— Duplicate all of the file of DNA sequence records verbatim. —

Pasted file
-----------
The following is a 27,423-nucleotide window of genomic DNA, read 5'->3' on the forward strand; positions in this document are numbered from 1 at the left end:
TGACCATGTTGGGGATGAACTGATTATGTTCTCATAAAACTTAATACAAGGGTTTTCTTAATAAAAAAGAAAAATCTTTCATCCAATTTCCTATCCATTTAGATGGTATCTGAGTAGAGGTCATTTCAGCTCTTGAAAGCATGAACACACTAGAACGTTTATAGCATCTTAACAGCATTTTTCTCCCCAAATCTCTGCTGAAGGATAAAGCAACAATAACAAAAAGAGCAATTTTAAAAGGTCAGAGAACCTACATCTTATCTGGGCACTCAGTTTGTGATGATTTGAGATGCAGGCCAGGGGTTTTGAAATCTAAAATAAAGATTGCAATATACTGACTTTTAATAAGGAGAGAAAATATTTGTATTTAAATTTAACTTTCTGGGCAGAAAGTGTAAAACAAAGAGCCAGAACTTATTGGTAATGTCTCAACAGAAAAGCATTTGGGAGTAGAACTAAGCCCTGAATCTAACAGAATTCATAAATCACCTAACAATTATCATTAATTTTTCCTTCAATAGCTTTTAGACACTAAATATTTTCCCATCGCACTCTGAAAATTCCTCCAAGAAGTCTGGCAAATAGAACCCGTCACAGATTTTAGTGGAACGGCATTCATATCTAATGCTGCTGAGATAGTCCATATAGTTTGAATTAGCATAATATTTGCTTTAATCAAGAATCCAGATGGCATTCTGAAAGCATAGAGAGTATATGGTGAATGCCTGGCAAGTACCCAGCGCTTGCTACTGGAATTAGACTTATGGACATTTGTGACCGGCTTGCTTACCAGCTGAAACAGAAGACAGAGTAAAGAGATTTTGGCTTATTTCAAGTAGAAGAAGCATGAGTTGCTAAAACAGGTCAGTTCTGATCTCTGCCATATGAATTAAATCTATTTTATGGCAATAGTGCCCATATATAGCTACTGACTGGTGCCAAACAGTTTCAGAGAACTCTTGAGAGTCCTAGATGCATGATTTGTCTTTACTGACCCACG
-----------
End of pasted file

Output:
The following is a 27,423-nucleotide window of genomic DNA, read 5'->3' on the forward strand; positions in this document are numbered from 1 at the left end:
TGACCATGTTGGGGATGAACTGATTATGTTCTCATAAAACTTAATACAAGGGTTTTCTTAATAAAAAAGAAAAATCTTTCATCCAATTTCCTATCCATTTAGATGGTATCTGAGTAGAGGTCATTTCAGCTCTTGAAAGCATGAACACACTAGAACGTTTATAGCATCTTAACAGCATTTTTCTCCCCAAATCTCTGCTGAAGGATAAAGCAACAATAACAAAAAGAGCAATTTTAAAAGGTCAGAGAACCTACATCTTATCTGGGCACTCAGTTTGTGATGATTTGAGATGCAGGCCAGGGGTTTTGAAATCTAAAATAAAGATTGCAATATACTGACTTTTAATAAGGAGAGAAAATATTTGTATTTAAATTTAACTTTCTGGGCAGAAAGTGTAAAACAAAGAGCCAGAACTTATTGGTAATGTCTCAACAGAAAAGCATTTGGGAGTAGAACTAAGCCCTGAATCTAACAGAATTCATAAATCACCTAACAATTATCATTAATTTTTCCTTCAATAGCTTTTAGACACTAAATATTTTCCCATCGCACTCTGAAAATTCCTCCAAGAAGTCTGGCAAATAGAACCCGTCACAGATTTTAGTGGAACGGCATTCATATCTAATGCTGCTGAGATAGTCCATATAGTTTGAATTAGCATAATATTTGCTTTAATCAAGAATCCAGATGGCATTCTGAAAGCATAGAGAGTATATGGTGAATGCCTGGCAAGTACCCAGCGCTTGCTACTGGAATTAGACTTATGGACATTTGTGACCGGCTTGCTTACCAGCTGAAACAGAAGACAGAGTAAAGAGATTTTGGCTTATTTCAAGTAGAAGAAGCATGAGTTGCTAAAACAGGTCAGTTCTGATCTCTGCCATATGAATTAAATCTATTTTATGGCAATAGTGCCCATATATAGCTACTGACTGGTGCCAAACAGTTTCAGAGAACTCTTGAGAGTCCTAGATGCATGATTTGTCTTTACTGACCCACG